The Green Home Improvements That Make the Biggest Lifestyle Difference

Spring is a time when many homeowners think about making upgrades, whether it’s inside the home, or outside. For environmentally-conscious upgrades, it’s worth making changes recommended by real estate agents that will not only improve your comfort at home but also have a positive environmental impact. You might be surprised about how a few small changes can make a big difference.

Collect rainwater

While it might not be the most exciting home improvement project, collecting rainwater is one easy way to go green. It might be as simple as having a barrel in your backyard and then using the water collected to water plants, wash your car, or pressure wash your house. While more involved systems can use that rainwater to irrigate your garden, making this one change can not only save on your water bill but help conserve water, especially if you live in a part of the country that is prone to droughts.

Make your yard self-sufficient

Landscaping is an ideal project for spring to take advantage of spring bulbs, but how you plant can make a big difference not only in cutting down on your yard work but in saving water, too. Selecting native plants will mean that your garden can withstand the change in seasons. Depending on where you live, incorporating rock gardens, succulents, and mulch can mean less to water and tend to. While you are thinking about your garden, you can also consider growing your own herbs and vegetables to have the double benefit of giving your yard some green, while giving yourself fresh produce when you need it.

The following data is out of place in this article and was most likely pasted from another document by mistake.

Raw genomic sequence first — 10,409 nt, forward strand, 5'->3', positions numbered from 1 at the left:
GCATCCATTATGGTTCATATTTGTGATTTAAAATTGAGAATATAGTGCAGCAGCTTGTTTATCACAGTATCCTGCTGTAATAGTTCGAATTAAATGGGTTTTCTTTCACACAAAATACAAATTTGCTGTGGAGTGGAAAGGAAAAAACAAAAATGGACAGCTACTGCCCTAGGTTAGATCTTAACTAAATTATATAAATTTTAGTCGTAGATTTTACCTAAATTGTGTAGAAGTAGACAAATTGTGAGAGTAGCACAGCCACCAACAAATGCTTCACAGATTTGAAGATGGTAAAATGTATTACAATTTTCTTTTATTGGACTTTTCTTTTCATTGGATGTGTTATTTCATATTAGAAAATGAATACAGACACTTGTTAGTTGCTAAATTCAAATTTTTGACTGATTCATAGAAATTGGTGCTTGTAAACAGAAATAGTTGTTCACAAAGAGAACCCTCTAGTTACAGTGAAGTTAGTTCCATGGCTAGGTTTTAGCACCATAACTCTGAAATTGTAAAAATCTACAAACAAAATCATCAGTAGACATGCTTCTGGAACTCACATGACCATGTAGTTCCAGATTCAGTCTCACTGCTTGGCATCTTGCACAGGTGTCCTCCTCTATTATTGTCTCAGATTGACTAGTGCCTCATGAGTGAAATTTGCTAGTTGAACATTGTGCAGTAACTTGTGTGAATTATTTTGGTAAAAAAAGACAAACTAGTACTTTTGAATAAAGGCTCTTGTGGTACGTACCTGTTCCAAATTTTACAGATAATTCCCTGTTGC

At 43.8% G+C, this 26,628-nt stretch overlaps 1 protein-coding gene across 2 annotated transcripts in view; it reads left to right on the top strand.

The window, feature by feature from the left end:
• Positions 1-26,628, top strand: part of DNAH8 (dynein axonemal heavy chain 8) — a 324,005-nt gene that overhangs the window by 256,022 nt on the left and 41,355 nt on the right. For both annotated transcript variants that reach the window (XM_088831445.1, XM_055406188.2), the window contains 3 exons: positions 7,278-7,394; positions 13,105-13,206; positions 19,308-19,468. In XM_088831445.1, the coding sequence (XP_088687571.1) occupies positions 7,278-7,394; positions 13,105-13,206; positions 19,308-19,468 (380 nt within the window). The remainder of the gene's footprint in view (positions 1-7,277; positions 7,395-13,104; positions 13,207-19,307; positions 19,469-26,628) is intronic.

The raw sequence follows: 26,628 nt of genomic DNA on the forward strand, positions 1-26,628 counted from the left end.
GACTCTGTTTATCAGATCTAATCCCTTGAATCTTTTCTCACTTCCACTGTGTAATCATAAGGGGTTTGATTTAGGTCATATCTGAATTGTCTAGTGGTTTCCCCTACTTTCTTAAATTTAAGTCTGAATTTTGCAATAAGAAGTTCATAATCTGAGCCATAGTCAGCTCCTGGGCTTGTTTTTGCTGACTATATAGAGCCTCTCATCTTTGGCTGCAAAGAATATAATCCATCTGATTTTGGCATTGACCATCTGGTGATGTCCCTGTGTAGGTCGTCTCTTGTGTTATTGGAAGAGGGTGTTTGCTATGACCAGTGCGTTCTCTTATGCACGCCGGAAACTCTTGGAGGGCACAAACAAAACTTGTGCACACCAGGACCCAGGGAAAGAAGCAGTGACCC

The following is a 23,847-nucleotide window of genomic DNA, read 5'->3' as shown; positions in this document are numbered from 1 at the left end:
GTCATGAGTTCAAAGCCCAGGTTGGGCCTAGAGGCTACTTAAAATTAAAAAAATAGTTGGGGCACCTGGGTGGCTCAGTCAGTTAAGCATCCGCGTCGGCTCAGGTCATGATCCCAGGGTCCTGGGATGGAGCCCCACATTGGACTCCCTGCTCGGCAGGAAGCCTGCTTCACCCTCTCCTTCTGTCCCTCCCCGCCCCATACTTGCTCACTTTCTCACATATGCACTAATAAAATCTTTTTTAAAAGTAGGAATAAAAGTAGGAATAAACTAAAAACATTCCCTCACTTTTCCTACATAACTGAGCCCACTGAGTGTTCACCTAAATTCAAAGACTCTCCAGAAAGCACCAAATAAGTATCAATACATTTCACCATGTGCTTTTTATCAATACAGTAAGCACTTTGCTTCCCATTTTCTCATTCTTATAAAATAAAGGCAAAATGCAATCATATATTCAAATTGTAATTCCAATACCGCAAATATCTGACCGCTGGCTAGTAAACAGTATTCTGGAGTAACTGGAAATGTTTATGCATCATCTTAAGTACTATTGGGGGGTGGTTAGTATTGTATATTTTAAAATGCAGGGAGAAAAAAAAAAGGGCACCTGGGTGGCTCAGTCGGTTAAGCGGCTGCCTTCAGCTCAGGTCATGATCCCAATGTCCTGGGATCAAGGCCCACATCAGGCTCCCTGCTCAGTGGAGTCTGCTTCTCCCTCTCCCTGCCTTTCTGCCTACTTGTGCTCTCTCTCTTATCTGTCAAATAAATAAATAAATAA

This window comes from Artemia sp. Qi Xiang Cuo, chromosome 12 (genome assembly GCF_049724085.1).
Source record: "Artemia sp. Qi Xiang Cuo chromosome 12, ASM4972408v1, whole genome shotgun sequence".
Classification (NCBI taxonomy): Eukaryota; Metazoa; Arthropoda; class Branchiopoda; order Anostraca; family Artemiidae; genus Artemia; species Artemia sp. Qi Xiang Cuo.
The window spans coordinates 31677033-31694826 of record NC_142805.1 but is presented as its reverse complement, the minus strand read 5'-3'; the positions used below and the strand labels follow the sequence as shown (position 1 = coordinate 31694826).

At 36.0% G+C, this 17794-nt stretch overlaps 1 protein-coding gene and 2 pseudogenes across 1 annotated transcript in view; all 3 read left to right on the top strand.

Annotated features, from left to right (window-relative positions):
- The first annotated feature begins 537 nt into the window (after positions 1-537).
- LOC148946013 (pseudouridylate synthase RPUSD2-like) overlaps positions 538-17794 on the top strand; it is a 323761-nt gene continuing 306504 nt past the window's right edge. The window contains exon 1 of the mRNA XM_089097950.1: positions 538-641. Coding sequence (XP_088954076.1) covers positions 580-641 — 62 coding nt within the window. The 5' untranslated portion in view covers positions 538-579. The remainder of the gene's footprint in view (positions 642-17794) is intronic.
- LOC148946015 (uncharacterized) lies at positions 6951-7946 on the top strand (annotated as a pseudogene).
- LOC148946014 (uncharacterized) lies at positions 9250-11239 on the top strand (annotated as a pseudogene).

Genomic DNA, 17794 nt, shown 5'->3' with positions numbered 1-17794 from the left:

Think ahead for summer with fans

Before summer gets into full swing, many homeowners will have their HVAC systems serviced to make sure they are ready to go full blast. However, aside from having working AC, you can cut down on your utility bills and keep your house cool, by installing ceiling fans. Homeowners who are thinking of selling will also find that adding fans is an upgrade that appeals to buyers. With two directions on most fans — either with a downdraft of cool air in the summer, or an updraft redistributing warm air in the winter — your fan can contribute to your climate control all year long. While running fans will still contribute to your energy bill, it is likely to cost less than running your AC all summer.

Upgrade your appliances

While you are thinking about energy efficiency, you can assess the state of your kitchen appliances. Some of the biggest draws on energy are your dishwasher and refrigerator and going with Energy Star can equal big savings. To earn an Energy Star, appliances must meet strict energy efficiency criteria set by the US Environmental Protection Agency or the US Department of Energy. Even just replacing old appliances for the newest models is likely to give you some benefits in energy saving.

Home improvements with a green focus are not only good for your budget, they also mean you’ve made a choice that is good for the environment. With any home upgrade, there is likely a greener option, once you start doing a little research into making a choice with a larger impact.

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